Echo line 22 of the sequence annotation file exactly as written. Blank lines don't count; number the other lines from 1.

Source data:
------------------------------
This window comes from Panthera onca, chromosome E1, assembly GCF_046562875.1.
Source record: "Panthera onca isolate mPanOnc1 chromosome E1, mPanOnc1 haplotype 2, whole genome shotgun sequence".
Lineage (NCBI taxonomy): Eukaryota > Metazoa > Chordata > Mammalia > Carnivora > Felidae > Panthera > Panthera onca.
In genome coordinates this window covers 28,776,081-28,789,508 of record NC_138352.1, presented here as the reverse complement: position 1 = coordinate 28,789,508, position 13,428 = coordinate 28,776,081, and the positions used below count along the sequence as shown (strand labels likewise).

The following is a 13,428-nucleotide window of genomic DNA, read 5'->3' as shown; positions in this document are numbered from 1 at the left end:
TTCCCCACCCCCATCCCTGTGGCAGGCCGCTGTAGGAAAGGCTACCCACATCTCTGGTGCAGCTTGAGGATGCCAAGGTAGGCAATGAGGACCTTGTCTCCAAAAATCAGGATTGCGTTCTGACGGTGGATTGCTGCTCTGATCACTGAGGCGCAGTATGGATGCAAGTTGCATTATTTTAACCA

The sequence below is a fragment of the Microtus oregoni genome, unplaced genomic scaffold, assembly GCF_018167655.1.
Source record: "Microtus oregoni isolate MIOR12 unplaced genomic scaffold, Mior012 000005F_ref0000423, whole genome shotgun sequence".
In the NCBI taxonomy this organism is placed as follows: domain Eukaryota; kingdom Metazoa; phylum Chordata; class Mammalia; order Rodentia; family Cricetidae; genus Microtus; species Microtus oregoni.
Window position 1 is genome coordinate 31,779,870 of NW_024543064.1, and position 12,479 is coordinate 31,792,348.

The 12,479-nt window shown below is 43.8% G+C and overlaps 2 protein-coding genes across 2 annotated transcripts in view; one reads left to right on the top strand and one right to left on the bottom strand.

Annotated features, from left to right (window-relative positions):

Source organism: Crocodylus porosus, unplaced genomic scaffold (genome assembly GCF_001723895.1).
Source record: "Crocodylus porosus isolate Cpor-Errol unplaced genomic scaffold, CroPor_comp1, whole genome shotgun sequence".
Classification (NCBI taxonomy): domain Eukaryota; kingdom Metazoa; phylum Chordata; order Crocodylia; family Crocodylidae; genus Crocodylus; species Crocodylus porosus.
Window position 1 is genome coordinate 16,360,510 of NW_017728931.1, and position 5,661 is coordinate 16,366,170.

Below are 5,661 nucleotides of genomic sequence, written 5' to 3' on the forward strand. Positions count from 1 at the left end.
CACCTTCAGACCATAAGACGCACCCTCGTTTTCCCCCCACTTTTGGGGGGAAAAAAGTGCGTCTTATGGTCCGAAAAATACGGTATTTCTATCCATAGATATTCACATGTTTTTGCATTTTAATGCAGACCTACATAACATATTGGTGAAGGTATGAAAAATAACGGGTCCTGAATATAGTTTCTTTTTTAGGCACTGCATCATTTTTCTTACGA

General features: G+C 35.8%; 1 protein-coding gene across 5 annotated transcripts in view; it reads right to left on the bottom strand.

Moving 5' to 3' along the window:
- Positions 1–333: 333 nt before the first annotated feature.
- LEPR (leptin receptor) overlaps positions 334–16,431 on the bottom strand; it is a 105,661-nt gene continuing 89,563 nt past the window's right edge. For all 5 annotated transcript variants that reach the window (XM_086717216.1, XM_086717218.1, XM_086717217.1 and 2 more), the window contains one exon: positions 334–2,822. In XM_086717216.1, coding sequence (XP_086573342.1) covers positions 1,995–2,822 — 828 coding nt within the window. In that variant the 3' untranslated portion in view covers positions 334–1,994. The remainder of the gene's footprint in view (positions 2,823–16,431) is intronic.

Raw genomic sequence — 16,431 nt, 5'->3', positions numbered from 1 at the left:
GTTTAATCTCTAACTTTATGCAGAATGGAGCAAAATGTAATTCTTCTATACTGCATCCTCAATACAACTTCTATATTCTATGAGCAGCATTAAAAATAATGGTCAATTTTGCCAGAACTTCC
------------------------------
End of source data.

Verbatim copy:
- LEPR (leptin receptor) overlaps positions 334–16,431 on the bottom strand; it is a 105,661-nt gene continuing 89,563 nt past the window's right edge. For all 5 annotated transcript variants that reach the window (XM_086717216.1, XM_086717218.1, XM_086717217.1 and 2 more), the window contains one exon: positions 334–2,822. In XM_086717216.1, coding sequence (XP_086573342.1) covers positions 1,995–2,822 — 828 coding nt within the window. In that variant the 3' untranslated portion in view covers positions 334–1,994. The remainder of the gene's footprint in view (positions 2,823–16,431) is intronic.